Convincing everyone you're smart (and how not to do it).
We need face the sordid fact that an important 9and usually unstated reason) that you want to communicate is to convince the audience of your skill, creativity and general insight -- more bluntly, you want to prove how smart you are. (Someone once said that intellectual activity of all kinds is simply one brain's way of ranking itself vis a vis other brains). Assuming this is one of your main (if hidden) reasons for speaking, you should be aware of an insidiously seductive short-cut that leads to a disasterous pitfall.
At first glance, obfuscation looks like a good strategy for making yourself look smart. The reasoning runs as follows -- "If I talk very fast, use lots of jargon and make huge inductive leaps, the audience will get lost, feel dumb and inadequate and assume that I (the speaker) must be the brightest person around." -----Wrong. The many who follow this reasoning in their written work, put out material that is tightly written, finely reasoned, extremely compact (Constipation comes to mind.) The reader endures a joyless, time-consuming task, even when the content is excellent. In lecture form this approach is dry dry dry and you find yourself sleeping in a seminar that you looked forward to hearing. A form of this short cut is to include every single glorious experiment and exactly how it was done until the audience drops from sheer tedium waiting for an idea. Obfuscation (including ponderous impressiveness) is another way of inflicting pain on an audience and no one loves pain; no one loves feeling dumb. They came to learn and you treated them like dirt.
Revert to your teaching mode. When you give a talk or write a paper, you're teaching.
The ideas conveyed are your heart and soul, the product of your hands and intellect. If you can
teach the intellectual message to your audience, your information becomes part of their general
body of knowledge. They will remember with pleasure that they gained some insight from you;
they got smarter and improved. If the material is clever they will appreciate your intellect for being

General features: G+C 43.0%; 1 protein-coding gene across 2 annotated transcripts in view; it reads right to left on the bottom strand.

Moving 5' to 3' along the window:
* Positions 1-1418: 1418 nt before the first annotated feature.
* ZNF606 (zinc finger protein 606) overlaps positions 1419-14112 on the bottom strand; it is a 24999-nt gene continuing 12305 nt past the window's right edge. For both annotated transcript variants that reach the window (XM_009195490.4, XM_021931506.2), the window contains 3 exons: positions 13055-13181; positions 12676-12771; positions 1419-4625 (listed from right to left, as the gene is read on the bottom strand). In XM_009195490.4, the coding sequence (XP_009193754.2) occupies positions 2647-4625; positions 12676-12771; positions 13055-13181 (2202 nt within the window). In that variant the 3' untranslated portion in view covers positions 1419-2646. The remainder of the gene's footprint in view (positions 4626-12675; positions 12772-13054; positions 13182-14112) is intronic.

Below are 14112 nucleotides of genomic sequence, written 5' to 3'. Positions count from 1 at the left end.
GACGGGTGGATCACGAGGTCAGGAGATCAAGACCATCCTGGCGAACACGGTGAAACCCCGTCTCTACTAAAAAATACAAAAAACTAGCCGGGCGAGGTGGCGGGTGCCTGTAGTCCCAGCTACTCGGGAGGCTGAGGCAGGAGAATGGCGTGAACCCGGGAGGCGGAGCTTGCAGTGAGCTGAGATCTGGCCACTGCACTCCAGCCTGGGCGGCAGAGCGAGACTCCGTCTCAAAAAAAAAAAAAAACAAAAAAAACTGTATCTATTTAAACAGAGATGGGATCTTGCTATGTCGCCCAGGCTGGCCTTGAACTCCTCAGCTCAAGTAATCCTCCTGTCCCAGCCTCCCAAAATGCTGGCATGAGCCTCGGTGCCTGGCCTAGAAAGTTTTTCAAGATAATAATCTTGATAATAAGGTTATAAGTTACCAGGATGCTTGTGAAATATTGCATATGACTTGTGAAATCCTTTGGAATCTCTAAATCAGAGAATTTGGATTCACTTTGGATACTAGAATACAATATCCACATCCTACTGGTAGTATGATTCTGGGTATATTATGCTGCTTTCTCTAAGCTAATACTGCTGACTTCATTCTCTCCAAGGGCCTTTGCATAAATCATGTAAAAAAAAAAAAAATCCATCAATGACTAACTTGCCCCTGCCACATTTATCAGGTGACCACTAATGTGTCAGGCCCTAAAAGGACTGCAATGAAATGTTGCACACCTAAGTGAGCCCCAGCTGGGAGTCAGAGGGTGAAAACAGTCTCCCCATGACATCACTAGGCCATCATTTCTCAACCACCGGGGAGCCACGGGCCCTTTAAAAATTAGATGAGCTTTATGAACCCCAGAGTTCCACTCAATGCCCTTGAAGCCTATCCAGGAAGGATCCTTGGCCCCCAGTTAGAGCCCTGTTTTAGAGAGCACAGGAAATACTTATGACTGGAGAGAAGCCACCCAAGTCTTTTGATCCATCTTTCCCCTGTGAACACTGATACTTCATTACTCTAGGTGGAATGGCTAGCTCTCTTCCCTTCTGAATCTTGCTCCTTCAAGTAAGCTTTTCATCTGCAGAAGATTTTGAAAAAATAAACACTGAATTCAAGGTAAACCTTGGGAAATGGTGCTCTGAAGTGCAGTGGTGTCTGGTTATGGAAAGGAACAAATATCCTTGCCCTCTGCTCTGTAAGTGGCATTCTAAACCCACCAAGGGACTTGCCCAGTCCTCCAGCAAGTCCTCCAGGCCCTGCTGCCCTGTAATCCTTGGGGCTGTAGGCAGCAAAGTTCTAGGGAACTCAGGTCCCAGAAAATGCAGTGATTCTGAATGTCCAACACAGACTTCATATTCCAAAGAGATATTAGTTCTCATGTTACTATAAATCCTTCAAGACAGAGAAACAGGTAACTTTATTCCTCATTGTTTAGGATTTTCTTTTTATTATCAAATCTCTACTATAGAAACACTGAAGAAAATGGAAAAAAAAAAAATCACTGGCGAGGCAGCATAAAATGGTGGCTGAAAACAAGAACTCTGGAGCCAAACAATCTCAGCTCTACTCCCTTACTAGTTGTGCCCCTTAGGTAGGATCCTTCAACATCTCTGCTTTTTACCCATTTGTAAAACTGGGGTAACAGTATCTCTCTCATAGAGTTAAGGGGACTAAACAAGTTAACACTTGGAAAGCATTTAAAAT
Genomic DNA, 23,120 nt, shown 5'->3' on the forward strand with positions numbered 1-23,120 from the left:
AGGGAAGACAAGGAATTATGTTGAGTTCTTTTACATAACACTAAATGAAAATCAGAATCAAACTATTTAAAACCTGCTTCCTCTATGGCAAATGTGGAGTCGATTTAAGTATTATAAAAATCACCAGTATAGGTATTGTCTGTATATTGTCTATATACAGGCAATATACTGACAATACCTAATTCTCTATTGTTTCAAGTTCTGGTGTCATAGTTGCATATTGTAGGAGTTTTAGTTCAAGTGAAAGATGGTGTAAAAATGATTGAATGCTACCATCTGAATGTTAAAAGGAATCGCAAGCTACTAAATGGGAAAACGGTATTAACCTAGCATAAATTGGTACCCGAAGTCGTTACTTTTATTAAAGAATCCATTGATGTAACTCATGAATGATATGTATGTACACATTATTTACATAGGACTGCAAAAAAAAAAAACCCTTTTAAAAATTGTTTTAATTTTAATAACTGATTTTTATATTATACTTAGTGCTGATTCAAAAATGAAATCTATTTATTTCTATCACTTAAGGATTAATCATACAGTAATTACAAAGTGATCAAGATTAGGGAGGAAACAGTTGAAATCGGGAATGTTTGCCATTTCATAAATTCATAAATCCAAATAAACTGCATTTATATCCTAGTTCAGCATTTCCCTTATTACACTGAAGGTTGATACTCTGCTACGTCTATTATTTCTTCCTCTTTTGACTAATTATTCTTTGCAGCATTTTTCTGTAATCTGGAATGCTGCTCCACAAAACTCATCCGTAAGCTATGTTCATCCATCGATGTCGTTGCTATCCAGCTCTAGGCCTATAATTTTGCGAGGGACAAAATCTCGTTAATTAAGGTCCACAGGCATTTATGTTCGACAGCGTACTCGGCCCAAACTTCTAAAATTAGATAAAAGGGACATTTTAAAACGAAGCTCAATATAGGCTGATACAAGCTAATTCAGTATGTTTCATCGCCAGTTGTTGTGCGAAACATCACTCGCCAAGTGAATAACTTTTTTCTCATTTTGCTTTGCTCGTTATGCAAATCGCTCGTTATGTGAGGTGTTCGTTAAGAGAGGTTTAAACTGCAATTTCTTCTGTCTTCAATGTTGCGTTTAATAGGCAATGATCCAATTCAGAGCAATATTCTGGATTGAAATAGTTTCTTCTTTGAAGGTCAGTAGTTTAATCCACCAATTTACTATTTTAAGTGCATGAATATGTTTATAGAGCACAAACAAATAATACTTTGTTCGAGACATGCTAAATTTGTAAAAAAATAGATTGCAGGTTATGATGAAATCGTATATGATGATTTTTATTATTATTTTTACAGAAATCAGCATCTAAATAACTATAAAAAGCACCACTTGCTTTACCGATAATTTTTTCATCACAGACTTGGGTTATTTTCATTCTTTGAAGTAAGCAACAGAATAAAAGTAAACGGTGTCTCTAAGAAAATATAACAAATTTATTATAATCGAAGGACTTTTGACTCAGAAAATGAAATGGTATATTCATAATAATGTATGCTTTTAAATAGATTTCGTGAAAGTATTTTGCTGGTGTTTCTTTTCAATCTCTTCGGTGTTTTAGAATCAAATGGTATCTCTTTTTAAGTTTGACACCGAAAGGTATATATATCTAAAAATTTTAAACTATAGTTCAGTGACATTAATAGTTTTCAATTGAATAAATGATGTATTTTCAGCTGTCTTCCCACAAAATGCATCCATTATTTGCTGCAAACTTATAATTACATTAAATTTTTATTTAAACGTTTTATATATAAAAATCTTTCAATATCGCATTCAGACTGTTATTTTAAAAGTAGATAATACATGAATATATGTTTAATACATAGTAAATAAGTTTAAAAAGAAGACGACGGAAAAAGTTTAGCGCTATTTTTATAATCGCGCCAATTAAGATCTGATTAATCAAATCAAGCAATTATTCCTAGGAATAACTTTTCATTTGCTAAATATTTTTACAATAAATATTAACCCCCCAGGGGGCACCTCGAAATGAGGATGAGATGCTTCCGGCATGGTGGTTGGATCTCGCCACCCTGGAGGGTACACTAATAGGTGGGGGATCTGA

able to solve a problem and for being able to convey the message clearly. If you can make your
story clear even to non-specialists, you've broadened your audience and spread your message to
even more people (putting a higher exponent on the information growth curve). Alternatively, if
you baffle them, they'll just think you're a jerk and avoid your next paper or seminar; you've
thwarted your own plan to expand your reputation and advertize your brilliance. ---- Take home
lesson - TEACH 'EM; DON'T DAZZLE 'EM.
A basic philosophy to guide the public speaker
Whether or not you agree with the suggestions for seminar presentation that follow, the philosophical considerations below are intended to serve as a way of gauging the importance of a good speaking style and as an overall criterion for devices you might like to emply. Remember why you sometimes skip a seminar? Remember how you have felt when leaving a seminar that has been poorly prepared or presented? My dominant feeling is pain and rage at the amount of time wasted in discomfort -- time which could have been better or more enjoyably spent doing anything else.
The magnitude of the pain inflicted by a incompetent seminar-giver can be estimated by considering the product of the time spent (usually an hour) and the size of the audience. A painful one-hour lecture to eighty listeners inflicts aggregate pain equal to torturing one human being all day, every day for two working weeks. That is cruel and unusual. By using this as an measuring stick, you can get a fair idea of why it's important to give a good talk, especially to a large group. Think back to your outrage (as a member of the audience) at having wasted an hour of your precious time at a bad talk; multiply by the size of that audience.
An audience that comes to hear you speak has taken a considerable risk (see philosophy section above). They have given you the power to hurt and maim them without any guarantee of their own safety. They do you a great honor by showing up -- you should treat them with the respect and consideration which is their due. Think of yourself as their guide for a risky trip. The audience is naturally apprehensive that they'll be led astray. You need to reassure them with your confidence and assurance. Be solicitous of their physical and intellectual welfare; convince them of your capabilities.
Creature comforts come first.
As any capable host, you should start out by being sure that your honored guests are physically at ease. Can your guests hear, see the board? Are there enough chairs? Is the room too hot? Your audience will be able to pay better attention if you spend a moment making a few adjustments to the microphone or the seating arrangements, opening a door, turning on the board lights. Give them a chance to volunteer some suggestions -- "Is the microphone working? Can everyone hear?". Use the same philosophical attitudes regarding the "comfort of guests" to guide you in constructing and presenting your seminar.